Vitamin D Intake Is Negatively Associated with Promoter Methylation of the Wnt Antagonist Gene DKK1 in a Large Group of Colorectal Cancer Patients

a Department of Laboratory Medicine and Pathobiology , University of Toronto , Toronto , Canada.
Nutrition and Cancer (Impact Factor: 2.32). 09/2012; 64(7):919-28. DOI: 10.1080/01635581.2012.711418
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ABSTRACT Diet and lifestyle influence colorectal cancer (CRC) risk but the molecular events that mediate these effects are poorly characterized. Several dietary and lifestyle factors can modulate DNA methylation suggesting that they may influence CRC risk through epigenetic regulation of cancer-related genes. The Wnt regulatory genes DKK1 and Wnt5a are important contributors to colonic carcinogenesis and are often silenced by promoter hypermethylation in CRC; however, the dietary contributions to these events have not been explored. To investigate the link between dietary/lifestyle factors and epigenetic regulation of these Wnt signaling genes, we assessed promoter methylation of these genes in a large cohort of Canadian CRC patients from Ontario (n = 549) and Newfoundland (n = 443) and examined associations to dietary/lifestyle factors implicated in CRC risk and/or DNA methylation including intake of vitamins, fats, cholesterol, fiber, and alcohol as well as body mass index (BMI), and smoking status. Several factors were associated with methylation status including alcohol intake, BMI, and cigarette smoking. Most significantly, however, dietary vitamin D intake was strongly negatively associated with DKK1 methylation in Newfoundland (P = 0.001) and a similar trend was observed in Ontario. These results suggest that vitamin D and other dietary/lifestyle factors may alter CRC risk by mediating extracellular Wnt inhibition.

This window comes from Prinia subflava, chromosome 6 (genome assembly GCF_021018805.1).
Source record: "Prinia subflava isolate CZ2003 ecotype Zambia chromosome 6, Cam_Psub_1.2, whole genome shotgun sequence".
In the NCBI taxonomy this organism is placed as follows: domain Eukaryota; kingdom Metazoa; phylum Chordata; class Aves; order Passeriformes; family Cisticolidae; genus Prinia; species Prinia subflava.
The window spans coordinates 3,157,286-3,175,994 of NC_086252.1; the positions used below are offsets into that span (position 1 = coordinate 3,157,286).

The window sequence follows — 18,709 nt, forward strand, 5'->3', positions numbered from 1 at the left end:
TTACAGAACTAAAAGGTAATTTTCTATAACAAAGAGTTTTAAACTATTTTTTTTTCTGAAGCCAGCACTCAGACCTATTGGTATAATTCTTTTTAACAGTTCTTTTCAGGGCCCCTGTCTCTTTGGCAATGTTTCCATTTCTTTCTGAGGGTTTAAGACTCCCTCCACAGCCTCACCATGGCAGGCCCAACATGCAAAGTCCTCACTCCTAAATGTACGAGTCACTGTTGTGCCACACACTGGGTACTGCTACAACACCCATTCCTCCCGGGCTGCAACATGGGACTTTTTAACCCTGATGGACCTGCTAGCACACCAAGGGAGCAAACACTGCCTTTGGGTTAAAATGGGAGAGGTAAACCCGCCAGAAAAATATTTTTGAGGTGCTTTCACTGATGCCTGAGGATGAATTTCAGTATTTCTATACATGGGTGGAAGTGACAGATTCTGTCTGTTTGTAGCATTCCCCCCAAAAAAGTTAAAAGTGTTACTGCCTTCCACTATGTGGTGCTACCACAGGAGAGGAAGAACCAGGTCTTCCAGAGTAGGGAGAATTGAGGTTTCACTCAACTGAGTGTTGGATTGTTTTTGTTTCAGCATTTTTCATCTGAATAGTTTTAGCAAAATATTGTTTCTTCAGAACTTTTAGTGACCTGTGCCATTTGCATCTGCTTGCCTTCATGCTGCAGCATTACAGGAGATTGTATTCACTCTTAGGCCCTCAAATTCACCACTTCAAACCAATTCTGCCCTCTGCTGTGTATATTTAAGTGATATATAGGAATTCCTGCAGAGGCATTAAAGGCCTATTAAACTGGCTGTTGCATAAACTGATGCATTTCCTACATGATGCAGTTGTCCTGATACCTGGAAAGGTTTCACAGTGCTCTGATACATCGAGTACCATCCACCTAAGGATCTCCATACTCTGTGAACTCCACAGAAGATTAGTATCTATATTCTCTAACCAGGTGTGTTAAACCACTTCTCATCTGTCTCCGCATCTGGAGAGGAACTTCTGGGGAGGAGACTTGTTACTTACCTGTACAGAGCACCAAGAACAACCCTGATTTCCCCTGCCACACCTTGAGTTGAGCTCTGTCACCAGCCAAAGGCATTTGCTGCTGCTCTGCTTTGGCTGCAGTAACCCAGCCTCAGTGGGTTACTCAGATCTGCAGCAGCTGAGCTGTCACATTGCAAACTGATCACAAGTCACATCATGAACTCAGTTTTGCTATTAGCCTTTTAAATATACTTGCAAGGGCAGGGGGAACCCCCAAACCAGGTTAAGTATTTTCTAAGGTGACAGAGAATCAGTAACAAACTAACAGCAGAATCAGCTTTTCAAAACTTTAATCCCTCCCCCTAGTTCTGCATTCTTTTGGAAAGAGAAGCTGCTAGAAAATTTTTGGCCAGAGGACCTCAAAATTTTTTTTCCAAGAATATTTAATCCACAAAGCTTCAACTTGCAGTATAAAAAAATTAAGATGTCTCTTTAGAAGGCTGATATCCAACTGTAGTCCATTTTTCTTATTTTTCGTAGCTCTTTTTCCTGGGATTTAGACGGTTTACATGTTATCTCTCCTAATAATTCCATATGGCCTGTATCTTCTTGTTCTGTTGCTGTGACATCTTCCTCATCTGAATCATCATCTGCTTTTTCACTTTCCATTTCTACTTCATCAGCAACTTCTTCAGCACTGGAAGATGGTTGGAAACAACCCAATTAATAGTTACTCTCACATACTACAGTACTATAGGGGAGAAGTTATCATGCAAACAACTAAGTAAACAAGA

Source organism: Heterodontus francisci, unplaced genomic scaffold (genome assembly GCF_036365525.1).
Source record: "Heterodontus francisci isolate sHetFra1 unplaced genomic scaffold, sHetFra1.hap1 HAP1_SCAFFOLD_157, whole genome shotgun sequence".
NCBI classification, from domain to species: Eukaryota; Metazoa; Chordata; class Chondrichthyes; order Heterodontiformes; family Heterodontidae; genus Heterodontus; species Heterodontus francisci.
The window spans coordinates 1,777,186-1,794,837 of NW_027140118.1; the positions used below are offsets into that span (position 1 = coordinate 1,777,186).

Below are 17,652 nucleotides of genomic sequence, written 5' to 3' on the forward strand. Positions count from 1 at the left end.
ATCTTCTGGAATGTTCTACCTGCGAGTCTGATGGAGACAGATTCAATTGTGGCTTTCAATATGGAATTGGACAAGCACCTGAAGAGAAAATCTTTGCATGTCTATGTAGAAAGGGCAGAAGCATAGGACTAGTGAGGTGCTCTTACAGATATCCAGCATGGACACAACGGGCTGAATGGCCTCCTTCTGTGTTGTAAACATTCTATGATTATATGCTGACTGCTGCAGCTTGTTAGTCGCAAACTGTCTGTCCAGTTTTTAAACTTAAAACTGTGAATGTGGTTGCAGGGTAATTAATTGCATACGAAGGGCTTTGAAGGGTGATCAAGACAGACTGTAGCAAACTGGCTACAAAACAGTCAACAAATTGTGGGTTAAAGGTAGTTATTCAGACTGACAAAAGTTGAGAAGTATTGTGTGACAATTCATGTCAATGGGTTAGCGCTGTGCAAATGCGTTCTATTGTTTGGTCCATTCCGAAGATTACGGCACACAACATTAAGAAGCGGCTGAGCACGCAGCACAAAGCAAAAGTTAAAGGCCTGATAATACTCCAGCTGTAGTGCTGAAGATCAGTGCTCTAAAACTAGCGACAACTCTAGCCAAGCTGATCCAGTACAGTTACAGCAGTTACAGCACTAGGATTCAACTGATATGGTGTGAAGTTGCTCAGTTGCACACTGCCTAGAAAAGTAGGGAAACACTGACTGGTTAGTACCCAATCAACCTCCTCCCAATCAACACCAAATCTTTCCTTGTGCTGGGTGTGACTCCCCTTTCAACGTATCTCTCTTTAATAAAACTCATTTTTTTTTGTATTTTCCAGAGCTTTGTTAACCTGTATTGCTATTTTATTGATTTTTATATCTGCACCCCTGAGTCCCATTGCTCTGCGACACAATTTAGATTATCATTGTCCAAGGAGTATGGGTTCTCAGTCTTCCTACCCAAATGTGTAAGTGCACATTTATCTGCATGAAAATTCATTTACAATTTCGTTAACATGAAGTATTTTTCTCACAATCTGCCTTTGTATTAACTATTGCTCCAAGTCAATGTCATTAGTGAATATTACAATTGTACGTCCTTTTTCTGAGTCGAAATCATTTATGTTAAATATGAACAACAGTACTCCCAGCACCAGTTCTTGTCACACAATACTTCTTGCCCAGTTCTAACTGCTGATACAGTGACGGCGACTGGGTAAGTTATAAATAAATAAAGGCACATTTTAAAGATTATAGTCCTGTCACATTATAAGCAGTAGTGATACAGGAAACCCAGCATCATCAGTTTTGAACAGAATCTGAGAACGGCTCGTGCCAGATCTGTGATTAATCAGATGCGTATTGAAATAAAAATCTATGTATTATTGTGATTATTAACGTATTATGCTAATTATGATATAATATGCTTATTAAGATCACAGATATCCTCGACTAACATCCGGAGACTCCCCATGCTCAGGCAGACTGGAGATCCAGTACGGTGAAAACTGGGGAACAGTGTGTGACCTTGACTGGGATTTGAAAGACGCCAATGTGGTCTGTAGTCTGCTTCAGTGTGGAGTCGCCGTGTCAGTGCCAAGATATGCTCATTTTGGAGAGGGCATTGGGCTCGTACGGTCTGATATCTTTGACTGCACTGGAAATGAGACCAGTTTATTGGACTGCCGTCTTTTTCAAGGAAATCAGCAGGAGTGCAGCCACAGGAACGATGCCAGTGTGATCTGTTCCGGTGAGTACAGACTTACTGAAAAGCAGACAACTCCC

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Available from: Peizhong Peter Wang, Sep 27, 2015
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    • "Interestingly, they observed a weak positive correlation of vitamin D level with methylation of LINE-1 (genomic long interspersed nuclear element-1), a mammalian autonomous retrotransposon, increasing stability of this region (Tapp et al., 2013). A recent study in colorectal cancer patients investigating two Canadian populations (from Newfoundland and Ontario) found that high dietary vitamin D intake was associated with lower methylation of the two WNT antagonists dickkopf 1 (DKK1) and WNT5A (Rawson et al., 2012). This relationship became even more significant in females in the Newfoundland population, while in the Ontario population the association between vitamin D intake and lower methylation was observed only in early stage tumors, but not in late stage tumors (Rawson et al., 2012). "
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